Simple advice, yes, but advice that sometimes gets overlooked too quickly. It is hard to make a good trade if you don’t know exactly what you need.

Look at each position. Do you have a player there that will be solid over the course of the season? Which positions do you feel the weakest?

What about stat categories? At this point in the season, you can get a good gauge of where you stand in most major fantasy providers (like ESPN and Yahoo) by using the sortable standings. Your team may be leading the league in homers but a doormat in strikeouts.

Jot down some of the discrepancies and use these notes to develop a plan of action…looking for players that fill needs on your team without sacrificing the farm in other categories or positions.

3. Analyze your opponents.

You need to figure out which teams to target with your negotiations, and it usually is a good idea to find a team that has excess where you feel shallow.

For example, you have too many decent second basemen but feel short in the outfield? Find someone who is starved for help at the middle infield but has excess in the outfield.

The same goes for specific categories. If you have more than ample power numbers but need pitching assistance, then look for the team wallowing in home run pity and throw an extra slugger their way for some pitching help.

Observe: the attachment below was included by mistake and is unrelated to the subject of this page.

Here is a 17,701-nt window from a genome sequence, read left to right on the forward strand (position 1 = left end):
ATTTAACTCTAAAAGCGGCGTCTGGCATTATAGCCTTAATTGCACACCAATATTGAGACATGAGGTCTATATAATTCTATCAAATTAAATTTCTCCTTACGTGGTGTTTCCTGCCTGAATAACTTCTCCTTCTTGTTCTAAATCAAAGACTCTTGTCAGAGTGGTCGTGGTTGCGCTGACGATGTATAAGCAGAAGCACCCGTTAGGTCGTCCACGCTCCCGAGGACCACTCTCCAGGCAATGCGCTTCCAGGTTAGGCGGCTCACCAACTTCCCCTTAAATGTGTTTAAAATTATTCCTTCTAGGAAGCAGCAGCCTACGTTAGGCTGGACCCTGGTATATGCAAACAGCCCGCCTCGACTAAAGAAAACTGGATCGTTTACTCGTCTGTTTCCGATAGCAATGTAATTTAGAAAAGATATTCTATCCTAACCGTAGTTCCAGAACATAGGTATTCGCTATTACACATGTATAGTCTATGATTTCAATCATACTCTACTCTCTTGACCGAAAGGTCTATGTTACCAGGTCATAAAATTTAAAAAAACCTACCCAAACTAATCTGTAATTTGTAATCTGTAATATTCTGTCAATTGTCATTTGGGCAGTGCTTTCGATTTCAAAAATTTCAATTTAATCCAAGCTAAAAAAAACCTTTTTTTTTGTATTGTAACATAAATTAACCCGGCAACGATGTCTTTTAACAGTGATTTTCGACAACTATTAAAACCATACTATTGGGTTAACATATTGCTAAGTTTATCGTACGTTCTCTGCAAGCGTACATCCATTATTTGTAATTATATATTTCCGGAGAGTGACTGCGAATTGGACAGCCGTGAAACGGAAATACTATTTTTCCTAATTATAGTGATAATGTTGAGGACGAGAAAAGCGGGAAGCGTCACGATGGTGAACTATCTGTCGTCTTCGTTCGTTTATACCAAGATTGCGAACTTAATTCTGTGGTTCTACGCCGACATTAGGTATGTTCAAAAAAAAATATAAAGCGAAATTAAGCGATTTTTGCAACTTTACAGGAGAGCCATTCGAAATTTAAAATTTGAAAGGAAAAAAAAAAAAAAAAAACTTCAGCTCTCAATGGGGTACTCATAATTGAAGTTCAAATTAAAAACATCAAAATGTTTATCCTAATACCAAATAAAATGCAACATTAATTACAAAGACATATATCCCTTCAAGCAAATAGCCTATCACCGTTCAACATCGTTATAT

4. Communication and follow-through are critical.

Want to get the trade winds blowing in your respective leagues? Than make your intentions known. Send out some mass e-mails that you’re looking to make a splash in the trade market and announce specifically what you’re willing to move and what you are looking to obtain.

Feel free to start throwing some offers at target teams that seem to have an excess in areas you need help in. Like a used car salesman, start a little high and work your way down. Some people get upset if they feel you are trying to “low-ball” them in an offer, so be mindful of what you throw out there.

On the flip side, though, don’t be one of those owners yourself. Every trade offer, no matter how ridiculous, should be viewed as a learning experience. What players are being offered? Who is being asked for? Use those trends to develop a counter-offer that better fits what you feel will work for your team.

And don’t, in most every case, cut off negotiations or stop communicating with owners about trades. Even if the other owner seems to want your filet mignon for his roadkill raccoon, keep talking with him, throwing out some counter offers and looking for an angle that could ultimately lead to a solid move.

5. Get unbiased feedback on your trade situations.

It can be way too easy to get excited about a possible trade and not realize that it will actually hurt your squad in the long term. That’s why with every trade I seriously consider, I also ask some trusted fantasy baseball minds for some feedback.

If you aren’t sure where to track down such advice, feel free to tap into your chinstrap ninjas for help.

You can leave comments at the bottom of any post, talk to ninja-nation via our online forum or e-mail me directly.

Another site that I like to use for this task is


    Giants' Strickland Fractured Hand Punching a Door

    MLB logo

    Giants' Strickland Fractured Hand Punching a Door

    Timothy Rapp
    via Bleacher Report

    Yanks Topple M's Behind German, Homers

    MLB logo

    Yanks Topple M's Behind German, Homers

    Report: D-Backs, O's Have Discussed Machado

    MLB logo

    Report: D-Backs, O's Have Discussed Machado

    Scott Polacek
    via Bleacher Report

    Morrow Injured Back Taking Off His Pants

    MLB logo

    Morrow Injured Back Taking Off His Pants

    Alec Nathan
    via Bleacher Report